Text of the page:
Other countries provide accelerated tax write-offs for various types of expenditure, particularly research and development expenditure in order to encourage innovative industries to their shores.

In certain countries, dedicated government bodies oversee the tax incentive schemes, such as the EDB (Economic Development Board) in Singapore and the BOI (Board of Investment) in Thailand. Acclime can assist your company in navigating its way through the incentives offered to ensure you make the most of your investment opportunities in the region.

Overview of popular jurisdictions in Asia

China 🇨🇳Cambodia 🇰🇭Hong Kong 🇭🇰Indonesia 🇮🇩Malaysia 🇲🇾Singapore 🇸🇬Thailand 🇹🇭Vietnam 🇻🇳
100% foreign ownership allowedYes, for a Wholly Foreign Owned Enterprise (WFOEYesYesAllowed only for certain industries. Local shareholders are needed in many industries which are set out in a Government published negative list.YesYesUsually need to be 51% Thai owned, but structuring can achieve 100% foreign ownership.Yes, allowed in most sectors. Some businesses require local investors.
Minimum Capital requiredUSD 30K-USD 75K for a WFOE. Otherwise, no minimum capital.USD 1,000No minimum capitalIDR10 billion (USD680,000) for a foreign owned company, of which 25% must be paid up. No minimum capital for a local company.RM 500K to RM 1 million for foreign company, depending on the industry. No minimum for local company.SGD 1. If Employment or Entre Pass is sought, capital should be appropriate for the business.THB 15, though in practice it should be enough to be able to run the business.No minimum for most sectors, but in practice investors should consider an appropriate amount commensurate with their chosen activities.
Local Directors requiredNoNoNoAt least 1 with a local tax ID. Can be local or a foreigner.YesYesNo, unless company subject to specific laws.No, but needs one resident legal representative.
Physical office requiredLease of business premises required for WFOEYes, physical premises requiredRegistered office can be outsourcedYes, physical premises requiredRegistered office can be outsourcedRegistered office can be outsourcedRegistered office can be outsourcedYes, physical premises required
Is local licensing requiredYesYesOnly for some sectorsRequired or most sectorsRequired for most sectorsOnly for some sectorsRequired for most sectorsRequired for most sectors
Currency controlsYes, approval required for offshore remittancesNo, but reporting required over USD 10,000No but reporting required over HKD 120,000No but reporting required over IDR 100 millionNo but reporting required over RM 30,000No but reporting required over SGD 20,000No but reporting required over USD 20,000Remittances must be through bank account at an authorised institution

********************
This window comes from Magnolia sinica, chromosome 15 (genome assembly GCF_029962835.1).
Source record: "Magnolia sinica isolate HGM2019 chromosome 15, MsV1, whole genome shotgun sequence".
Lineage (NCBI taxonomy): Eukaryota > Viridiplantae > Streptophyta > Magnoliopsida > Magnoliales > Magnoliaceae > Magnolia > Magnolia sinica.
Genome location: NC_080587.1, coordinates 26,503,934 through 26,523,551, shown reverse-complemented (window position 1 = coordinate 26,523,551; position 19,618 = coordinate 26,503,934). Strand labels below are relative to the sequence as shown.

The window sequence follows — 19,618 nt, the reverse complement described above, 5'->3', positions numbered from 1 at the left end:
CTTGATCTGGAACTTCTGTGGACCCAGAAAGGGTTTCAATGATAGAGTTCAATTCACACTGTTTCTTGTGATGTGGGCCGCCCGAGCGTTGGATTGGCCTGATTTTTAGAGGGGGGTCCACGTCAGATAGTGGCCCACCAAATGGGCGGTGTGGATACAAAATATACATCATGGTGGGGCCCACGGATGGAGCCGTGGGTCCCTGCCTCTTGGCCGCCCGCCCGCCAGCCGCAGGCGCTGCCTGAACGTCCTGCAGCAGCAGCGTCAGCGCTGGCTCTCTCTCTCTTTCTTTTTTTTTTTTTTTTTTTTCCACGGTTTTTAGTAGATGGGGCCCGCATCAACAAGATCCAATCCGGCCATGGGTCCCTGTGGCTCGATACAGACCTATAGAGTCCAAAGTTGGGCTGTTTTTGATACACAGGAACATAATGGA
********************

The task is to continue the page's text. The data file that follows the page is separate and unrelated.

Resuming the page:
IP Protection laws in placeYes, IP needs to be registered locallyLimited, but protection laws are improvingYes, IP needs to be registered locallyYes, IP needs to be registered locallyYes, IP needs to be registered locallyYes, very strong protection. Local registration requiredYes, IP needs to be registered locallyYes, IP needs to be registered locally
Auditing of local accountsRequiredRequired if not a small companyRequiredRequired if handling public funds or turnover/assets >IDR 50 billionRequiredRequired if not a small companyRequiredRequired
Tax filingsIncome tax quarterly and annually. VAT monthlyIncome tax monthly and annually. VAT monthlyIncome tax annuallyIncome tax monthly and annually. VAT monthlyIncome tax annually Sales and services tax monthlyGST return quarterly, Estimated Chargeable Income and income tax return annuallyVAT monthly, income tax half yearly and annuallyIncome tax annually
Government IncentivesPreferential tax rates available in certain regions and for certain sectorsTax deferral available on projects approved by Council of Development of Cambodia. Import and export duty exemptions also availableLower tax rates available for qualifying activities in certain sectors5-20 year tax holidays available depending on industry. Special Economic Zones offer incentives to companies set up thereA range of tax incentives from partial to full exemption from tax available to companies in certain sectorsLower tax rates available for certain sectors. Some exemptions availableBoard of Investment administers income tax and import duty incentives for certain industriesTax holidays and lower rates of tax available in special zones for qualifying industries
Member of ASEAN?NoYesNoYesYesYesYesYes

Conclusion

Each country is different, and Acclime have experts to guide you through the process of establishing your business. We have answers to many of the challenges that you will face. Speak with Acclime about your business expansion into Asia.

Doing business in Asia: Common challenges & misconceptions
Did you find this article useful?

Share it with your friends or colleagues.

About Acclime.

As a regional expert provider of corporate services, Acclime helps corporates and private clients seamlessly advance their businesses and interests in difficult-to-navigate markets in Asia and beyond. Our years of in-market experience and deep knowledge helps our clients to avoid pitfalls and make progress faster.

© Acclime 2020 | Privacy policy